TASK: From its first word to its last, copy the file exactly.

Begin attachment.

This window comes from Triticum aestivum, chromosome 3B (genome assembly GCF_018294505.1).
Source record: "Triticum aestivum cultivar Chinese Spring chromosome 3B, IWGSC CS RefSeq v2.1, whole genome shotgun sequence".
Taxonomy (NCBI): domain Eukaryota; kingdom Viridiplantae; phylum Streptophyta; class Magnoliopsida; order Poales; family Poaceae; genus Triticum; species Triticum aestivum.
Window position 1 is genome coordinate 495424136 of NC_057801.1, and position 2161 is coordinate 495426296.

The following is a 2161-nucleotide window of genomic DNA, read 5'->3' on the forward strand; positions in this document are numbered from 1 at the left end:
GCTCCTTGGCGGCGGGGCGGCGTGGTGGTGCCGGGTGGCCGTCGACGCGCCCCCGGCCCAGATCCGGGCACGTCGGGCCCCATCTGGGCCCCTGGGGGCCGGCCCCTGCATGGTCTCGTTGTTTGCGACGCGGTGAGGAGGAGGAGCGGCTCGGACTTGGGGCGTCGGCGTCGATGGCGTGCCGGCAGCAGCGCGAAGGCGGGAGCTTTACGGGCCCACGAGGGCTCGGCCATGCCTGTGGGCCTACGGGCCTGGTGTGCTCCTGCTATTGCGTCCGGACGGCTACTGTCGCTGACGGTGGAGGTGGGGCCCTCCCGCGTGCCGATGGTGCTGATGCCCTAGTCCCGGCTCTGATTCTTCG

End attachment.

This window comes from Triticum aestivum, chromosome 3B (genome assembly GCF_018294505.1).
Source record: "Triticum aestivum cultivar Chinese Spring chromosome 3B, IWGSC CS RefSeq v2.1, whole genome shotgun sequence".
Taxonomy (NCBI): domain Eukaryota; kingdom Viridiplantae; phylum Streptophyta; class Magnoliopsida; order Poales; family Poaceae; genus Triticum; species Triticum aestivum.
Window position 1 is genome coordinate 495424136 of NC_057801.1, and position 2161 is coordinate 495426296.

The following is a 2161-nucleotide window of genomic DNA, read 5'->3' on the forward strand; positions in this document are numbered from 1 at the left end:
GCTCCTTGGCGGCGGGGCGGCGTGGTGGTGCCGGGTGGCCGTCGACGCGCCCCCGGCCCAGATCCGGGCACGTCGGGCCCCATCTGGGCCCCTGGGGGCCGGCCCCTGCATGGTCTCGTTGTTTGCGACGCGGTGAGGAGGAGGAGCGGCTCGGACTTGGGGCGTCGGCGTCGATGGCGTGCCGGCAGCAGCGCGAAGGCGGGAGCTTTACGGGCCCACGAGGGCTCGGCCATGCCTGTGGGCCTACGGGCCTGGTGTGCTCCTGCTATTGCGTCCGGACGGCTACTGTCGCTGACGGTGGAGGTGGGGCCCTCCCGCGTGCCGATGGTGCTGATGCCCTAGTCCCGGCTCTGATTCTTCG